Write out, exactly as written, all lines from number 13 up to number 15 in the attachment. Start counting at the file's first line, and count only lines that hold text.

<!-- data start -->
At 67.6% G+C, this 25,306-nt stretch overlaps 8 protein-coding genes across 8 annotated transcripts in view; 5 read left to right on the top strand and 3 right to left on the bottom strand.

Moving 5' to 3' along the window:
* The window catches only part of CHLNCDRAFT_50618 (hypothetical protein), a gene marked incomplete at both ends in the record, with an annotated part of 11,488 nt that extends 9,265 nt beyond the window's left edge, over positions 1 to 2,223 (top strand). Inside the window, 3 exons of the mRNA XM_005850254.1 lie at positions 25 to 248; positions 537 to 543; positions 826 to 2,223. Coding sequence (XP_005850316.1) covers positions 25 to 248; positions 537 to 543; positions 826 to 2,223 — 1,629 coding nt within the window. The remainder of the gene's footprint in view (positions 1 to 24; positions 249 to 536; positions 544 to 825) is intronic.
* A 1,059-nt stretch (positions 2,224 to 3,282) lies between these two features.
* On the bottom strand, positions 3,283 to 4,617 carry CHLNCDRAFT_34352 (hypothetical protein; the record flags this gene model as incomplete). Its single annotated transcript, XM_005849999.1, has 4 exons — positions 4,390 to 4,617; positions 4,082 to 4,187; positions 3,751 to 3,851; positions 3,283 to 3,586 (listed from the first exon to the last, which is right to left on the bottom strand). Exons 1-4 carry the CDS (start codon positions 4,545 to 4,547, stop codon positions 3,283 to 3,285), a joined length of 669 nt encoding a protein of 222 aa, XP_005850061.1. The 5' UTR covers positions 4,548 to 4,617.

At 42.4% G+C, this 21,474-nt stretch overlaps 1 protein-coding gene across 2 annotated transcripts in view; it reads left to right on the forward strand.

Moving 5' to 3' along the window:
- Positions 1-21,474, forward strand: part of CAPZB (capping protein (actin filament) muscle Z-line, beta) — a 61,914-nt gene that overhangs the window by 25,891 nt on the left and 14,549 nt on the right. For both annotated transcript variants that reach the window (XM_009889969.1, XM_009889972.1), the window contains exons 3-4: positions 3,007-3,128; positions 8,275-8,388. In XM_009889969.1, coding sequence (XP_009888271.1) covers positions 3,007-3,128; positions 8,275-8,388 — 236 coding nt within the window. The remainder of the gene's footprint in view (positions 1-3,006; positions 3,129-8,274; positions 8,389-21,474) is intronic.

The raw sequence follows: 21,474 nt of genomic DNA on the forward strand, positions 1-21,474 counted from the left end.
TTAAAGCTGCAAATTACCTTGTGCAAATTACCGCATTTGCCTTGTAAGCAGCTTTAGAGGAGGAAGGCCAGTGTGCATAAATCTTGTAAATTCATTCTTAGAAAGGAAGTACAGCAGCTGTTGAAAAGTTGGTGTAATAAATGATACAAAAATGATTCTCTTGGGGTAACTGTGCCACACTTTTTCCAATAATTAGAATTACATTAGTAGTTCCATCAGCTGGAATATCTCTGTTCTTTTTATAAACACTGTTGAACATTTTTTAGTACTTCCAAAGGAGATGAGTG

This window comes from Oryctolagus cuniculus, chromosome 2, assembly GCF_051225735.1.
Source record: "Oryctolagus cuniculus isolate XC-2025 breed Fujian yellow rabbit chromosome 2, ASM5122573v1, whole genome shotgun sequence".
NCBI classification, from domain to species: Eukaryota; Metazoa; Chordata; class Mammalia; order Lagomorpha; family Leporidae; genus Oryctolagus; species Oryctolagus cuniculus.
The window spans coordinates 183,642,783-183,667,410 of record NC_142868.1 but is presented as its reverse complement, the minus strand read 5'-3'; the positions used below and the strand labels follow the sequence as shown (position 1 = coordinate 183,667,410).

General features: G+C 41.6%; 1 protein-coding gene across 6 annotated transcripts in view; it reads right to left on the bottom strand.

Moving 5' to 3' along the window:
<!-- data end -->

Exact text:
NCBI classification, from domain to species: Eukaryota; Metazoa; Chordata; class Mammalia; order Lagomorpha; family Leporidae; genus Oryctolagus; species Oryctolagus cuniculus.
The window spans coordinates 183,642,783-183,667,410 of record NC_142868.1 but is presented as its reverse complement, the minus strand read 5'-3'; the positions used below and the strand labels follow the sequence as shown (position 1 = coordinate 183,667,410).

General features: G+C 41.6%; 1 protein-coding gene across 6 annotated transcripts in view; it reads right to left on the bottom strand.